Where Does Public Opinion Stand on the U.S. Role in Global Health?
The Kaiser Family Foundation (KFF) has been tracking public opinion on the U.S. role in global health for the last decade. Now, more than two years into President Trump’s administration, the April 2019 KFF Health Tracking Poll examines whether this period, which has been marked by a changing U.S. stance toward international affairs, has shifted the public’s attitudes on these key issues. Has, for example, the administration’s promotion of an “America first” approach, which has included proposed cuts to U.S. global health programs, affected the public’s support for U.S. engagement to improve the health of those in low and middle income countries? Here we provide an overview of our latest findings, and also look at whether there have been any changes over time.
Americans’ Views on the U.S. Role in World Affairs and Global Health
NEW: About 6 in 10 Americans say the U.S. should play at least a major role in improving health for people in developing countries, though most Republicans do not. Learn more in this @KaiserFamFound #globalhealth polling data note
Consistent with previous KFF polling our latest poll finds broad support (68 percent) for the U.S. playing at least a major role in world affairs (Figure 1), and six in ten (58 percent) believing the U.S. should play a “leading role” or “major role” in improving health for people in developing countries (Figure 2). In the latter case, larger shares of Democrats (70 percent) say they want the U.S. to take at least a major role compared to Republicans (37 percent) or independents (55 percent).
About half of the public (49 percent) think the U.S. is spending “too much” on foreign aid, similar to previous KFF poll findings (we have also found that the public greatly overestimates what is spent on foreign aid. See: https://www.kff.org/global-health-policy/poll-finding/americans-views-on-the-u-s-role-in-global-health/). However, when asked about U.S. spending specifically on efforts to improve health in developing countries, a much smaller proportion (29 percent) say the U.S. is spending “too much,” with a majority saying U.S. spending is “about the right amount” (31 percent) or “too little” (29 percent) (Figure 3).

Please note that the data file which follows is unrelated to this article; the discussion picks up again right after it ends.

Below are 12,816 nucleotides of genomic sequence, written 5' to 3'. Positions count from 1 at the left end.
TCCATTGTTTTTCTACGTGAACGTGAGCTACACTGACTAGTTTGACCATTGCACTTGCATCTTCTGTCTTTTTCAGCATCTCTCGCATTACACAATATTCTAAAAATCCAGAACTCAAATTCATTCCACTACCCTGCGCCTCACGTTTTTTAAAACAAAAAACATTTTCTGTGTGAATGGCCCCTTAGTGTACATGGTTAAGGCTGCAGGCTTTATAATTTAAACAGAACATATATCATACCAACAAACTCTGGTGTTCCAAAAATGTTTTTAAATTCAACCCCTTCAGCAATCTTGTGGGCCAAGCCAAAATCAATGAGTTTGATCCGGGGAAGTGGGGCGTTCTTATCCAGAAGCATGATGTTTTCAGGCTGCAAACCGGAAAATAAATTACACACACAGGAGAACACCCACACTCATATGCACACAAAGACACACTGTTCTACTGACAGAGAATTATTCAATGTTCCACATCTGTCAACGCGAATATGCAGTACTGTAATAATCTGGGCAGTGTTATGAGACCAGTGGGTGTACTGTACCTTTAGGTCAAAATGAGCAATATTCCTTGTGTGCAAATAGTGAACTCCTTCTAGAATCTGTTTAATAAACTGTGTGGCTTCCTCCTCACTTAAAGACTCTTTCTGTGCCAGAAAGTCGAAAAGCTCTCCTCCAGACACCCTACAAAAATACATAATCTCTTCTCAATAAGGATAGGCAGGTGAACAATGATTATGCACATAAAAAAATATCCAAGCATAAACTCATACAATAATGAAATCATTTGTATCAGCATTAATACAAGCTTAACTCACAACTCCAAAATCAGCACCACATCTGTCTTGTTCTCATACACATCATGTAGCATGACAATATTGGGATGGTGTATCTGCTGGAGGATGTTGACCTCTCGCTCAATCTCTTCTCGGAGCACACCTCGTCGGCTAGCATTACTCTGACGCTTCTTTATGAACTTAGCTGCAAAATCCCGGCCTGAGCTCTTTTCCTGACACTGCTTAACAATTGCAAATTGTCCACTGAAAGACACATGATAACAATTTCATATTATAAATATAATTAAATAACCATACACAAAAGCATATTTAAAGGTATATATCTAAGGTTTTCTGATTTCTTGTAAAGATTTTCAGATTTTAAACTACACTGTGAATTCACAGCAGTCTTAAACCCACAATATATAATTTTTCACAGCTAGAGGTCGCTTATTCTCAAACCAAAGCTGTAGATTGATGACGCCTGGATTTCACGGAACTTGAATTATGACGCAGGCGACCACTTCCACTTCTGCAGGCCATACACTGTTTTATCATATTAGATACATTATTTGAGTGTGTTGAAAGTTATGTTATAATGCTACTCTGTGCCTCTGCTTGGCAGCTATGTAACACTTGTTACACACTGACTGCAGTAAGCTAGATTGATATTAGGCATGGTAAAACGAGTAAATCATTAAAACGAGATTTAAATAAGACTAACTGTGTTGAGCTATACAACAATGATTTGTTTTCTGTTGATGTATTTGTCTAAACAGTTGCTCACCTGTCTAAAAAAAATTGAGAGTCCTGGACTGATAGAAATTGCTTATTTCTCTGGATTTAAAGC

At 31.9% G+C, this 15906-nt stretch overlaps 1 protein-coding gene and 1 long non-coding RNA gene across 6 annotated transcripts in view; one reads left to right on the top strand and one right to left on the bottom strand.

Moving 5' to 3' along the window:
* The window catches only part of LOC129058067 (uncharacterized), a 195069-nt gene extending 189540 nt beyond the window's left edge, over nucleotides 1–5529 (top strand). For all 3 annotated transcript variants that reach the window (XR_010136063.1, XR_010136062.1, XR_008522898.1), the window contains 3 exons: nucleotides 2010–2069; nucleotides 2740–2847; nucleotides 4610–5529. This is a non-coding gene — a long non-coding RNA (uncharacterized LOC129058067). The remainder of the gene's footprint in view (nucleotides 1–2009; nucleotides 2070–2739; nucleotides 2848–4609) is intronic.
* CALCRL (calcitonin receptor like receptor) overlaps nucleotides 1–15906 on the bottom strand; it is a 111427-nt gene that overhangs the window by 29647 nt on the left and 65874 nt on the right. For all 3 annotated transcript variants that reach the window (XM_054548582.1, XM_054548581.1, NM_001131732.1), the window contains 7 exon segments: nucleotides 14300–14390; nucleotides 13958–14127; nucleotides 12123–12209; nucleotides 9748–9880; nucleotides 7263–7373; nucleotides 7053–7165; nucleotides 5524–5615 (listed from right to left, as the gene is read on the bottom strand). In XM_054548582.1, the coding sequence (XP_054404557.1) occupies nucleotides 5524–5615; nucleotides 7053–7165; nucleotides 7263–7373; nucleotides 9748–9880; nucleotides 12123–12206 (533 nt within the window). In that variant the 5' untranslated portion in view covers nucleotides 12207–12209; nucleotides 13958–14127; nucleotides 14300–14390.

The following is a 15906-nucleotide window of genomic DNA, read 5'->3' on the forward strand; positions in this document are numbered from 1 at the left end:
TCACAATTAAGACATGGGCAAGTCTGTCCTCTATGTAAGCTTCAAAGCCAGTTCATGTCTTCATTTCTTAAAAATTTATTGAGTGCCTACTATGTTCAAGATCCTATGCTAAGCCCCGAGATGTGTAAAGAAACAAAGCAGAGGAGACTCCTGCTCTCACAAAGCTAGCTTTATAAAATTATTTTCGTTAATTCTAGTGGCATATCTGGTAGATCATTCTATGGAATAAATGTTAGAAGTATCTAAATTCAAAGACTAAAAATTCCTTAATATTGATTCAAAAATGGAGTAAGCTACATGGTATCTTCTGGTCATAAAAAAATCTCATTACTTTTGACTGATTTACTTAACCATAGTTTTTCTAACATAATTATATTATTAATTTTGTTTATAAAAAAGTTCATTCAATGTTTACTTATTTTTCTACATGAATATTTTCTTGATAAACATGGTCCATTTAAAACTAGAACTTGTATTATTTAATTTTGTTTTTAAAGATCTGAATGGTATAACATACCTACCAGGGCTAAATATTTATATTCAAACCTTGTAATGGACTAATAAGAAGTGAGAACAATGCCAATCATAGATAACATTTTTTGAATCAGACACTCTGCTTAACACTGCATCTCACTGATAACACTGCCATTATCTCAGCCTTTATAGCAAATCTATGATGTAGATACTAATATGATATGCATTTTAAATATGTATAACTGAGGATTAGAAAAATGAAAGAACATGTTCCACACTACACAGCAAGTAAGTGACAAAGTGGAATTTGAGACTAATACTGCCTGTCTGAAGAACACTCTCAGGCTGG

Americans’ Views on the Trump Administration and Global Health
In assessing the Trump administration’s efforts, nearly half (46 percent) believe it has made improving health for people in developing countries “a lower priority” compared to previous U.S. presidential administrations with few (5 percent) saying it has made it “a higher priority.” Nearly four in ten (36 percent) would like to see the Trump administration make improving health for people in developing countries “a higher priority” (Figure 4).
Americans’ Views on U.S. Participation in joint efforts in global health
In terms of how the U.S. should invest in global health, more than twice as many Americans believe the U.S. should participate in joint “international efforts” to improve global health (67 percent) than say the U.S. should “operate on its own” (26 percent) (Figure 5). This holds across party, though the divide is larger among Democrats (78 percent v. 17 percent) and independents (70 percent v. 25 percent), compared to Republicans (57 percent v. 36 percent).
In fact, over the last ten years, the public has become even more in favor of U.S. participation in joint international efforts (Figure 6). In 2009, 55 percent of Americans expressed that opinion, compared to 67 percent in our most recent KFF Health Tracking Poll. The share saying the U.S. should operate on its own decreased from 39 percent to 26 percent over that same time period. These views are at odds with the current direction of the administration, which has moved to reduce U.S. engagement in joint international efforts and initiatives.
Evidence of Increased Partisanship regarding Support for U.S. Global Health Spending
At the same time, there has been an increasing partisan divide regarding views of U.S. spending on global health. In 2009, one-fourth (23 percent) of Republicans and one in seven (14 percent) Democrats said they felt the U.S. was spending “too much” on efforts to improve health for people in developing countries. Ten years later, the share of Republicans who express this view grew 17 percentage points (up to 40 percent) while among Democrats, the share is still about one in seven (17 percent) (Figure 7).